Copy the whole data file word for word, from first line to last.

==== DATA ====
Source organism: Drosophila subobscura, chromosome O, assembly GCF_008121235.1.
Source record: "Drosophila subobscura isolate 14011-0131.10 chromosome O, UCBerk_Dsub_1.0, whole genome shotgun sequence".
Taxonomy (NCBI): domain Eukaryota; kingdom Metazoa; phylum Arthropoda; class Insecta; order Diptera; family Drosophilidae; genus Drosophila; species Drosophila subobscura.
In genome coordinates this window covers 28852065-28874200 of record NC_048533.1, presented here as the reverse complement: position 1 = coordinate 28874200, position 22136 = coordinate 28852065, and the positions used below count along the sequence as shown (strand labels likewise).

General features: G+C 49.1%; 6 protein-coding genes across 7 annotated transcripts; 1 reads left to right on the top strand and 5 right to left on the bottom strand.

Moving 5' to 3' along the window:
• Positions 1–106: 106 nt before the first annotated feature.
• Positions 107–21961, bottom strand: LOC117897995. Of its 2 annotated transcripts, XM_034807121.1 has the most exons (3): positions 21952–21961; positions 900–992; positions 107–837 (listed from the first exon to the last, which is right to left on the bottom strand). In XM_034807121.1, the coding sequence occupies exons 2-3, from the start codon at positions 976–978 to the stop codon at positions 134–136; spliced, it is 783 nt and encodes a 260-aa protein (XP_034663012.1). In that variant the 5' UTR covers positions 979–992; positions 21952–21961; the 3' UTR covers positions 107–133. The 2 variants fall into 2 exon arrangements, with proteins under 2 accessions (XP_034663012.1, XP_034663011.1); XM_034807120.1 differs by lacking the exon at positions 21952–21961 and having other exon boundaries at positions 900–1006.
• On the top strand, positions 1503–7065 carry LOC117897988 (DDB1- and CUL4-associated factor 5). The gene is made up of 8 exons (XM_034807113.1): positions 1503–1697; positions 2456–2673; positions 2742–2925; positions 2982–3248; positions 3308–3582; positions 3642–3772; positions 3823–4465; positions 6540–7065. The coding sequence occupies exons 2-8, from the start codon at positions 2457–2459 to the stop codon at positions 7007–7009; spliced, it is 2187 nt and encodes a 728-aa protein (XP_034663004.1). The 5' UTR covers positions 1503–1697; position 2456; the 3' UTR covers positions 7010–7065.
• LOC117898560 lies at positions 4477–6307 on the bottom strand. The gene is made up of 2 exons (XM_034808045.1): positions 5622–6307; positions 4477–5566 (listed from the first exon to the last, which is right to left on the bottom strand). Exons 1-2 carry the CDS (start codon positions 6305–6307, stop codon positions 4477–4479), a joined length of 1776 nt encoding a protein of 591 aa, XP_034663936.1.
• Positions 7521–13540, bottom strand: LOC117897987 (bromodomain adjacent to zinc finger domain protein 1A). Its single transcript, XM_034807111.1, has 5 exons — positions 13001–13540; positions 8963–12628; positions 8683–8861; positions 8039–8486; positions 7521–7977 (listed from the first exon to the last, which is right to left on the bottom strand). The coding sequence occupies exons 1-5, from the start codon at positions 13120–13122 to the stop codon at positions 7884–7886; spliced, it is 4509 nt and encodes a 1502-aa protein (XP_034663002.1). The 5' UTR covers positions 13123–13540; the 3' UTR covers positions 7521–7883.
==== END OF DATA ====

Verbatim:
Source organism: Drosophila subobscura, chromosome O, assembly GCF_008121235.1.
Source record: "Drosophila subobscura isolate 14011-0131.10 chromosome O, UCBerk_Dsub_1.0, whole genome shotgun sequence".
Taxonomy (NCBI): domain Eukaryota; kingdom Metazoa; phylum Arthropoda; class Insecta; order Diptera; family Drosophilidae; genus Drosophila; species Drosophila subobscura.
In genome coordinates this window covers 28852065-28874200 of record NC_048533.1, presented here as the reverse complement: position 1 = coordinate 28874200, position 22136 = coordinate 28852065, and the positions used below count along the sequence as shown (strand labels likewise).

General features: G+C 49.1%; 6 protein-coding genes across 7 annotated transcripts; 1 reads left to right on the top strand and 5 right to left on the bottom strand.

Moving 5' to 3' along the window:
• Positions 1–106: 106 nt before the first annotated feature.
• Positions 107–21961, bottom strand: LOC117897995. Of its 2 annotated transcripts, XM_034807121.1 has the most exons (3): positions 21952–21961; positions 900–992; positions 107–837 (listed from the first exon to the last, which is right to left on the bottom strand). In XM_034807121.1, the coding sequence occupies exons 2-3, from the start codon at positions 976–978 to the stop codon at positions 134–136; spliced, it is 783 nt and encodes a 260-aa protein (XP_034663012.1). In that variant the 5' UTR covers positions 979–992; positions 21952–21961; the 3' UTR covers positions 107–133. The 2 variants fall into 2 exon arrangements, with proteins under 2 accessions (XP_034663012.1, XP_034663011.1); XM_034807120.1 differs by lacking the exon at positions 21952–21961 and having other exon boundaries at positions 900–1006.
• On the top strand, positions 1503–7065 carry LOC117897988 (DDB1- and CUL4-associated factor 5). The gene is made up of 8 exons (XM_034807113.1): positions 1503–1697; positions 2456–2673; positions 2742–2925; positions 2982–3248; positions 3308–3582; positions 3642–3772; positions 3823–4465; positions 6540–7065. The coding sequence occupies exons 2-8, from the start codon at positions 2457–2459 to the stop codon at positions 7007–7009; spliced, it is 2187 nt and encodes a 728-aa protein (XP_034663004.1). The 5' UTR covers positions 1503–1697; position 2456; the 3' UTR covers positions 7010–7065.
• LOC117898560 lies at positions 4477–6307 on the bottom strand. The gene is made up of 2 exons (XM_034808045.1): positions 5622–6307; positions 4477–5566 (listed from the first exon to the last, which is right to left on the bottom strand). Exons 1-2 carry the CDS (start codon positions 6305–6307, stop codon positions 4477–4479), a joined length of 1776 nt encoding a protein of 591 aa, XP_034663936.1.
• Positions 7521–13540, bottom strand: LOC117897987 (bromodomain adjacent to zinc finger domain protein 1A). Its single transcript, XM_034807111.1, has 5 exons — positions 13001–13540; positions 8963–12628; positions 8683–8861; positions 8039–8486; positions 7521–7977 (listed from the first exon to the last, which is right to left on the bottom strand). The coding sequence occupies exons 1-5, from the start codon at positions 13120–13122 to the stop codon at positions 7884–7886; spliced, it is 4509 nt and encodes a 1502-aa protein (XP_034663002.1). The 5' UTR covers positions 13123–13540; the 3' UTR covers positions 7521–7883.